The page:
800 Union Workers Still Not Allowed to Return

About 800 workers and union re­presentatives who took part in last month’s garment sector strikes are still being denied permission to return to work, a union leader claimed yesterday.

“The companies didn’t allow the workers to return to work even though there was a speech from Prime Minister Hun Sen,” said Ath Thon, president of the Cambodian Labor Confederation. “By law the companies have to not treat workers badly after a strike. We are waiting for the government to handle this problem for us.”

On Sept 29, Mr Hun Sen called for an end to all legal action against union representatives, adding his voice to similar re­quests made by the Minister of Social Affairs and the Council of Ministers.

But according to a statement released by the CLC yesterday, more than 800 workers were still being denied permission to return to work. One hundred forty-five union representatives from 16 factories were prevented from re­turning by court-issued orders, though a small portion of those have been able to go back to work since the strikes ended, the statement said.

Another 692 workers at 17 factories have been suspended without court orders, the statement claimed.

Sung Chung Men, a manager at the River Rich Textile factory in Kandal province’s Sa’ang district, said that about 100 workers were currently suspended from the factory, all as a result of court orders.

“We are waiting for the court’s decision,” he said, adding he ex­pected to hear from the court in the coming week.

He said the factory would accept the court’s decision and would not ask for any further action because the prime minister had made his wishes on the matter clear.

“I think we have no power to continue as Prime Minister Hun Sen has asked us,” he said, adding that if the court ruled that workers had not broken the law they would be welcome to return.

River Rich was granted a court injunction on Sept 16—the same day union leaders called off the strikes—declaring the strike at the factory illegal and ordering all workers to return within 48 hours, according to a copy of the injunction.

However, 24 union representatives were named as exceptions. Those 24 “shall be prohibited from resuming their works for a temporary period pending the court’s final decision on the merit of the case,” the order read.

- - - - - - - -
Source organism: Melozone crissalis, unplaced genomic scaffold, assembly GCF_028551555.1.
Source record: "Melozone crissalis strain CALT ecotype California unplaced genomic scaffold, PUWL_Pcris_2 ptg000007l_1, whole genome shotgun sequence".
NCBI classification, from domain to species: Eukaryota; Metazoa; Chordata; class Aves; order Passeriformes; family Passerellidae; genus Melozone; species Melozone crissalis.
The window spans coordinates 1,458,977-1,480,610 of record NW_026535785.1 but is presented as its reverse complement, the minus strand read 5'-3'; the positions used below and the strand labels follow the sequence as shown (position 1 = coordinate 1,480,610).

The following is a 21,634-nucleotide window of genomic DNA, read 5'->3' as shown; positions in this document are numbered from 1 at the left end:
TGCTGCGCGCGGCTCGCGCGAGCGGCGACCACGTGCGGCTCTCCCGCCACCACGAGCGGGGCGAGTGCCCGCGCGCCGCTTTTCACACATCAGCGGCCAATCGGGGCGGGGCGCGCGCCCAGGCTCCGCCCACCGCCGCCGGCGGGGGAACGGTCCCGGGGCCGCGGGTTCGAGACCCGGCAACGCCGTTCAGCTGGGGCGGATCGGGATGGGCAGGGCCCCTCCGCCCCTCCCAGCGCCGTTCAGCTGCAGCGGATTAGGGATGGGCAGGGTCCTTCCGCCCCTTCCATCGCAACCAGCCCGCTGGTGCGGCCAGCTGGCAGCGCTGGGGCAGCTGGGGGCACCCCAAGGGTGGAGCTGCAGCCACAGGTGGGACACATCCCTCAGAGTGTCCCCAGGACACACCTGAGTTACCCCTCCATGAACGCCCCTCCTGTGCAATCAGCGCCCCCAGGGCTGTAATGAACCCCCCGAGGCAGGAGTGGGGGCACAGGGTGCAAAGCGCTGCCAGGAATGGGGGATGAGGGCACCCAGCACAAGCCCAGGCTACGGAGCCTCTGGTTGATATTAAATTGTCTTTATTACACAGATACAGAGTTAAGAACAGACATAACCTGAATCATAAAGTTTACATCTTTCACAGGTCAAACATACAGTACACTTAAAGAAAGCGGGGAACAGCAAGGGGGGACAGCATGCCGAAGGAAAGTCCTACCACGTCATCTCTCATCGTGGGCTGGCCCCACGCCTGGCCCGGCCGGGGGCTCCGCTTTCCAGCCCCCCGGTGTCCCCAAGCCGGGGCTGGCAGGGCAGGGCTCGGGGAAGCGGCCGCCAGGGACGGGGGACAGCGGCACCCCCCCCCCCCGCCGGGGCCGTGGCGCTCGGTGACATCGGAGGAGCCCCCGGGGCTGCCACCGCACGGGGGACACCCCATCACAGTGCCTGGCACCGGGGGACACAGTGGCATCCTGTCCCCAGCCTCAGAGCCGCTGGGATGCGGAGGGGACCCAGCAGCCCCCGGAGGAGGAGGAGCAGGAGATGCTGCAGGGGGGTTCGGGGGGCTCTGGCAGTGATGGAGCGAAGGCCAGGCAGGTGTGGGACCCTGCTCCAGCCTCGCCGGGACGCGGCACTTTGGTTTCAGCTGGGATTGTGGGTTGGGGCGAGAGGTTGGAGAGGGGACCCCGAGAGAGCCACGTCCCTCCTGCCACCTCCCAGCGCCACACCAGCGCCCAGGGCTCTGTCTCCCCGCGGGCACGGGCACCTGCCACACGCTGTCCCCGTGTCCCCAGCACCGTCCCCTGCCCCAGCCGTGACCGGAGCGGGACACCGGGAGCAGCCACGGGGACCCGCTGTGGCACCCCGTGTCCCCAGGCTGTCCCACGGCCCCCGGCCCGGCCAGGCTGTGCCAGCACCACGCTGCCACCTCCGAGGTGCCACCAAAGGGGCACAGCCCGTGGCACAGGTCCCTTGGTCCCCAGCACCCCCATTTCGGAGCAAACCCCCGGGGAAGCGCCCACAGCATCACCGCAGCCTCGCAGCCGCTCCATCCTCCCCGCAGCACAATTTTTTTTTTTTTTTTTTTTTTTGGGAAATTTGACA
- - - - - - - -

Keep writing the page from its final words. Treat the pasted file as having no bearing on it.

One of those named was Phin So­phea. Speaking yesterday, Mr Sophea urged the court and the company to respect the premier’s request.

“According to the speech by [Prime Minister Hun Sen]…all companies need to stop suspending workers and drop lawsuits allowing workers to return. But the companies don’t respect it,” he said.

Union representatives have the right to appeal these orders within two weeks of their being filed. CLC Deputy President Ek Sok­pheak­dey said yesterday that the union had been filing appeals since Sept 24.

The union has filed appeals against injunctions granted to 16 factories, Mr Sokpheakdey said. Five injunctions—issued by courts in Phnom Penh, Takeo and Kom­pong Speu—have already been overturned, he said.

“The court understood the legality of the strikes,” he said.

However, Mr Sokpheakdey claimed injunctions were still in place in Kandal province, home to many of Cambodia’s lar­gest garment factories and where most of CLC’s support is based.

Judge In Van Vibol, president of Kandal Provincial Court, said yesterday he had received objections to three injunctions and would make his ruling on them today.

“I will finish the trial and an­nounce” today, he said.

Sok Sam Oeun, executive director of the Cambodian Defenders Project, said that although the premier had voiced his opinion, it should be up to the courts to decide how to proceed.

He said it would be possible for courts to withdraw legal action against workers while maintaining their independence.

“If the judge says that the strike is legal, the independence of the court will not be affected when the judge decides to drop the lawsuit,” he said.


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